Playing dumb is really not a smart crisis management move
After being taken to court for underpaying a cook at his Oriental Teahouse restaurant in Melbourne, Australia, to the point where she was owed $28,000 in back wages, owner David Zhou appears to have decided some crisis management was in order.
We would assume that’s why Zhou, who runs a restaurant group which operates three other locations in Australia, agreed to an interview with Smart Company, but what exactly made him think that the “I’m so stupid” defense was a legitimate one, the world may never know.
Here’s a selection of choice quotes, from the Smart Company article by Cara Waters:
Zhou told SmartCompany the underpayment was not intentional and the case was an anomaly.
“We had trouble finding out about it because she was not returning calls, if she really had issues she should have raised the question a long time ago,” he says.
“I just ask myself why has this happened and I talked to my bookkeeper about why has this happened and I really think it is a bad mistake.”
Zhou says Oriental Teahouse has tried hard to be a good business, with many staff working for the group for 10 and 15 years.
“We are a happy company and a happy family and always generous but we made a mistake, as more and more people come on board things can get complicated and particularly these HR things,” he says.
Oh well he was TRYING to be generous, see? He just made a mistake cause these HR things, like paying the correct wages, are just SO tricky that honest, happy restaurant groups which run four successful businesses get confused about it. Their professional bookkeepers too!
Why it doesn’t work
Claiming ignorance of the most basic facts of your own business is probably one of the most ridiculous methods of crisis management you could attempt to employ. In this case it’s even more outrageous because Zhou just faced the same type of case last year!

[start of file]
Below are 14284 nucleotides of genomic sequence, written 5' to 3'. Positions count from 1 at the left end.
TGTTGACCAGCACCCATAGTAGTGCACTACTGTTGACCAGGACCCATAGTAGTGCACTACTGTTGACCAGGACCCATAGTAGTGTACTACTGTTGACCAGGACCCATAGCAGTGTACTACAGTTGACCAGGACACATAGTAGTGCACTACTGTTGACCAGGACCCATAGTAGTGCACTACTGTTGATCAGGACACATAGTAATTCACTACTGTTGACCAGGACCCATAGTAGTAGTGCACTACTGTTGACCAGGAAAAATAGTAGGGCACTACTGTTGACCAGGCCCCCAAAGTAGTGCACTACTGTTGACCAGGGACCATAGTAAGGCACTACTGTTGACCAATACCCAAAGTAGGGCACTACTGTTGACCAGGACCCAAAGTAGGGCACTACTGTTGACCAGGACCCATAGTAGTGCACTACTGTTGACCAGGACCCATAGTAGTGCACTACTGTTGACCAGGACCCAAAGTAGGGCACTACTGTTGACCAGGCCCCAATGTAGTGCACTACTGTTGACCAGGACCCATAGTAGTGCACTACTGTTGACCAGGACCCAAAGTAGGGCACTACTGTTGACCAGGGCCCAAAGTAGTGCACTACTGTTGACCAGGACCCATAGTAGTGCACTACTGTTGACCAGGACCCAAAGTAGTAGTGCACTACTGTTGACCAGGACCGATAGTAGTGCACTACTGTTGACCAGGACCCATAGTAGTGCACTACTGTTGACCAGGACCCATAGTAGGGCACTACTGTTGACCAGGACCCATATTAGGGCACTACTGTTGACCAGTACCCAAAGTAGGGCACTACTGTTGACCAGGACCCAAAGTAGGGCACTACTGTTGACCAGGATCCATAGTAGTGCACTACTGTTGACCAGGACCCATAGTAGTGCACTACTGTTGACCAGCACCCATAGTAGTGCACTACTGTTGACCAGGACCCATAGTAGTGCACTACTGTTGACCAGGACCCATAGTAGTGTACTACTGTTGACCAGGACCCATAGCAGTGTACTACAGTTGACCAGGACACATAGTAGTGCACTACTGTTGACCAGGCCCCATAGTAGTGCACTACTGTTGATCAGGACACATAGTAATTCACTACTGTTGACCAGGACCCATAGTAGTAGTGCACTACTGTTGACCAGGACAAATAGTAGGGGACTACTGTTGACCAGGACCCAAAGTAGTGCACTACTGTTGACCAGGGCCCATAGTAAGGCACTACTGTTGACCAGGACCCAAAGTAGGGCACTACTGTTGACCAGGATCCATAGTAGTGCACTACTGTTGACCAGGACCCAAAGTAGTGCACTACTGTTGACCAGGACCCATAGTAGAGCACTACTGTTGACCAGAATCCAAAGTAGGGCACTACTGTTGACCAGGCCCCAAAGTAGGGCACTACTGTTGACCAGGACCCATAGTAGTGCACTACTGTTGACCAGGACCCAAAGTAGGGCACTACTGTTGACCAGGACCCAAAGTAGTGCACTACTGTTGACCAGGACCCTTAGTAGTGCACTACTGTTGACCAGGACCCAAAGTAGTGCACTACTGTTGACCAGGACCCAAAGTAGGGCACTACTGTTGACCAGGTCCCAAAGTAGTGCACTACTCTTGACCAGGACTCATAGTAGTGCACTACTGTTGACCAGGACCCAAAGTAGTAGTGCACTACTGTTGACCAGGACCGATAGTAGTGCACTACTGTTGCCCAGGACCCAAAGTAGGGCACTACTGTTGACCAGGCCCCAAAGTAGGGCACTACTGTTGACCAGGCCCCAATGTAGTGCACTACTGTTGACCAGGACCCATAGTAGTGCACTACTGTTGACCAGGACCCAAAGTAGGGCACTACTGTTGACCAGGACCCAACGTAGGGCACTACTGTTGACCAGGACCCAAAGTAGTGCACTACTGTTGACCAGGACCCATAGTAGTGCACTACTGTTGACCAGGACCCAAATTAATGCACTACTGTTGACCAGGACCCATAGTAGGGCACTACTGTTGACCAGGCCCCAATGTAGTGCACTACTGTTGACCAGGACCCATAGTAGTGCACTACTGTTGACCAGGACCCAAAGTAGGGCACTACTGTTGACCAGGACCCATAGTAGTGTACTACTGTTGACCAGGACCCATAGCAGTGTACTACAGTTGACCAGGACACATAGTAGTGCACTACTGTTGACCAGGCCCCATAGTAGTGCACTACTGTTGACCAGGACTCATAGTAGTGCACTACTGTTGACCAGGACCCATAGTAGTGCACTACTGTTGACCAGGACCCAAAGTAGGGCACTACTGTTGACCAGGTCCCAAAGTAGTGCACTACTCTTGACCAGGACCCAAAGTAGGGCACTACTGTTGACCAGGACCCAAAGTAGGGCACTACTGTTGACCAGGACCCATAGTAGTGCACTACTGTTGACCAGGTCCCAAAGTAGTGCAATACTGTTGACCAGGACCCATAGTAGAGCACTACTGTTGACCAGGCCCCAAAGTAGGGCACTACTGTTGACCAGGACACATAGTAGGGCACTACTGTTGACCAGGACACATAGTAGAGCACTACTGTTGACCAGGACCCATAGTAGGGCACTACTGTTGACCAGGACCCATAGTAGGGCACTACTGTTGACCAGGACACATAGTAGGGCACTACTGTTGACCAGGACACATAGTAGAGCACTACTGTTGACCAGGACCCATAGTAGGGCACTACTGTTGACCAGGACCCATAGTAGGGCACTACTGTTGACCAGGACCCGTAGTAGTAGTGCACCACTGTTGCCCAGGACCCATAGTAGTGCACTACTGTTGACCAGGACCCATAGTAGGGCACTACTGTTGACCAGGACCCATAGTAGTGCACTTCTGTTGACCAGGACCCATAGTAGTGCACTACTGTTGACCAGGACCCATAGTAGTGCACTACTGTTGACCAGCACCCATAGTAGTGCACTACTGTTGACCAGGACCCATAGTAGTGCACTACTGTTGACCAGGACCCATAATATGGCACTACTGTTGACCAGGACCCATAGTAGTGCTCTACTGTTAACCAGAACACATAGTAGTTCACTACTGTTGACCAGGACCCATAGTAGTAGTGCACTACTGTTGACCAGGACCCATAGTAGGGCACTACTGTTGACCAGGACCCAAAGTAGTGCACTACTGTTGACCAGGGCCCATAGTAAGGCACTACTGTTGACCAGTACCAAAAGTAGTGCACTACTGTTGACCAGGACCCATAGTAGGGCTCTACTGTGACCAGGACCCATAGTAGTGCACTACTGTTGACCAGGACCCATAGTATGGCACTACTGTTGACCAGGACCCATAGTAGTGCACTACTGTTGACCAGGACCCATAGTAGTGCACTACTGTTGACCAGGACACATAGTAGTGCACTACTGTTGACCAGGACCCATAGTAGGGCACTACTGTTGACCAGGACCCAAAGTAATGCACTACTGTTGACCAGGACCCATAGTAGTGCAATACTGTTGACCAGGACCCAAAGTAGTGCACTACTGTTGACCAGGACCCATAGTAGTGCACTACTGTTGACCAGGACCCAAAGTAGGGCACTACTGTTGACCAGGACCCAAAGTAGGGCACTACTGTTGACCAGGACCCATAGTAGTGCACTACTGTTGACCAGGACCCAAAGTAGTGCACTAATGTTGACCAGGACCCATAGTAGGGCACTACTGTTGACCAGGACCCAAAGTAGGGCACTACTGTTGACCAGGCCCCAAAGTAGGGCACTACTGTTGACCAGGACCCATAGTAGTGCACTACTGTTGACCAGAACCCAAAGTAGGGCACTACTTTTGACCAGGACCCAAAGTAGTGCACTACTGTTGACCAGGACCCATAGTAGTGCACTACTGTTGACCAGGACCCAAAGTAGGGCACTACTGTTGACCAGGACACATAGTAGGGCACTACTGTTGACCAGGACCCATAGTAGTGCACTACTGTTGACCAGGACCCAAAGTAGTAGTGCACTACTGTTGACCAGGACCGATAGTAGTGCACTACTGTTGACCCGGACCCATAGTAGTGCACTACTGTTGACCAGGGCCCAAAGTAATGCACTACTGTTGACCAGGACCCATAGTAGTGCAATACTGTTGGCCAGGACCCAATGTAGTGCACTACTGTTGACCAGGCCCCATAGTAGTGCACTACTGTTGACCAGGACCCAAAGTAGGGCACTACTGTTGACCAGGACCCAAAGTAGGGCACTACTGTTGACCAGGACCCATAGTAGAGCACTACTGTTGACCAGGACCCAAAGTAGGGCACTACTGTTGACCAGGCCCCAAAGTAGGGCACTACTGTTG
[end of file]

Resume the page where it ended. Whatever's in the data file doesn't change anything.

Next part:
Assuming that your audience is foolish enough to blindly believe lines like, “We had trouble finding out about it because she was not returning calls,” is flat out insulting. It isn’t going to earn you the sympathy of anyone, and it does have a good chance of inciting some folks who might have remained otherwise uninterested (not to mention attracting the attention of some wily crisis management bloggers).
In fact, even if you really were ignorant of the basic daily workings within your organization, it would be extremely unwise to share that with the world at large.
Our colleague Tony Jaques actually sent this story over, and he was quite astute in pointing out that not only was this an example of spectacularly poor crisis management, but also a demonstration of the fact that, if you can find a sympathetic writer, you can get away with just about anything. Well, on the page at least.
Of the 659-word article, 45 words were dedicated to the fact that there was another recent complaint against the tea house, for the exact same reason, that had been settled out of court in favor of the complainant. The rest was filled with Zhou’s protestations of innocence, as well as a hefty segment interviewing the HR consultant who represented Zhou in the case, a far cry from balanced reporting. Shame on you Smart Company!
For more resources, see the Free Management Library topic: Crisis Management
[Jonathan Bernstein is president of Bernstein Crisis Management, Inc., an international crisis management consultancy, author of Manager’s Guide to Crisis Management and Keeping the Wolves at Bay – Media Training. Erik Bernstein is Social Media Manager for the firm, and also editor of its newsletter, Crisis Manager]